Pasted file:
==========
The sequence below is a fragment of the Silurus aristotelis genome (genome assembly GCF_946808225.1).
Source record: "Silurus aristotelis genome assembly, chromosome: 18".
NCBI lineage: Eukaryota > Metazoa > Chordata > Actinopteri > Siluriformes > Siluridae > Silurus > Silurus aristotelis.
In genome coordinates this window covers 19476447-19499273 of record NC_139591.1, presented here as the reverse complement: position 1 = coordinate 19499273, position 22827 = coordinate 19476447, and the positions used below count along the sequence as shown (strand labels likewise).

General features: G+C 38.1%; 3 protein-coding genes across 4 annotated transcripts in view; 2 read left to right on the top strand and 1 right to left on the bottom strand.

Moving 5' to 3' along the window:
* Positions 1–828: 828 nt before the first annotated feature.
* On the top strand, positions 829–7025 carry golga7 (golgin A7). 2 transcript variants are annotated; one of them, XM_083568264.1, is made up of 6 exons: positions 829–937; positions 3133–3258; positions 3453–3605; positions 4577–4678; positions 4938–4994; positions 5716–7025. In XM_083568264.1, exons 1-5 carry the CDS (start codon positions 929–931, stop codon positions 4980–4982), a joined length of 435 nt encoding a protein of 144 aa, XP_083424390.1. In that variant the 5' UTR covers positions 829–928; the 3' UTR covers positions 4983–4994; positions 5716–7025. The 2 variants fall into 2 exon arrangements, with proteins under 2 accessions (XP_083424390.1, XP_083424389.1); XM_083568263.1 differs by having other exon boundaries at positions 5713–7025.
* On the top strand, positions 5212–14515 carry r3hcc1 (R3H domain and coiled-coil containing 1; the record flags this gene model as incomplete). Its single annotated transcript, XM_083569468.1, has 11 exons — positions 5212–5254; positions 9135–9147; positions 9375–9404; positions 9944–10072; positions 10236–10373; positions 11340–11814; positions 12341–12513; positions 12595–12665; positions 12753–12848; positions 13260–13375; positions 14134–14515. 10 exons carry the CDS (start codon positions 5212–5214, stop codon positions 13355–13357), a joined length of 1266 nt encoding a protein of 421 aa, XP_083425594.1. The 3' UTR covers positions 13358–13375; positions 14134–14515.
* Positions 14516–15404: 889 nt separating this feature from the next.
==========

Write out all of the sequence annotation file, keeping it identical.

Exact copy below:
The sequence below is a fragment of the Silurus aristotelis genome (genome assembly GCF_946808225.1).
Source record: "Silurus aristotelis genome assembly, chromosome: 18".
NCBI lineage: Eukaryota > Metazoa > Chordata > Actinopteri > Siluriformes > Siluridae > Silurus > Silurus aristotelis.
In genome coordinates this window covers 19476447-19499273 of record NC_139591.1, presented here as the reverse complement: position 1 = coordinate 19499273, position 22827 = coordinate 19476447, and the positions used below count along the sequence as shown (strand labels likewise).

General features: G+C 38.1%; 3 protein-coding genes across 4 annotated transcripts in view; 2 read left to right on the top strand and 1 right to left on the bottom strand.

Moving 5' to 3' along the window:
* Positions 1–828: 828 nt before the first annotated feature.
* On the top strand, positions 829–7025 carry golga7 (golgin A7). 2 transcript variants are annotated; one of them, XM_083568264.1, is made up of 6 exons: positions 829–937; positions 3133–3258; positions 3453–3605; positions 4577–4678; positions 4938–4994; positions 5716–7025. In XM_083568264.1, exons 1-5 carry the CDS (start codon positions 929–931, stop codon positions 4980–4982), a joined length of 435 nt encoding a protein of 144 aa, XP_083424390.1. In that variant the 5' UTR covers positions 829–928; the 3' UTR covers positions 4983–4994; positions 5716–7025. The 2 variants fall into 2 exon arrangements, with proteins under 2 accessions (XP_083424390.1, XP_083424389.1); XM_083568263.1 differs by having other exon boundaries at positions 5713–7025.
* On the top strand, positions 5212–14515 carry r3hcc1 (R3H domain and coiled-coil containing 1; the record flags this gene model as incomplete). Its single annotated transcript, XM_083569468.1, has 11 exons — positions 5212–5254; positions 9135–9147; positions 9375–9404; positions 9944–10072; positions 10236–10373; positions 11340–11814; positions 12341–12513; positions 12595–12665; positions 12753–12848; positions 13260–13375; positions 14134–14515. 10 exons carry the CDS (start codon positions 5212–5214, stop codon positions 13355–13357), a joined length of 1266 nt encoding a protein of 421 aa, XP_083425594.1. The 3' UTR covers positions 13358–13375; positions 14134–14515.
* Positions 14516–15404: 889 nt separating this feature from the next.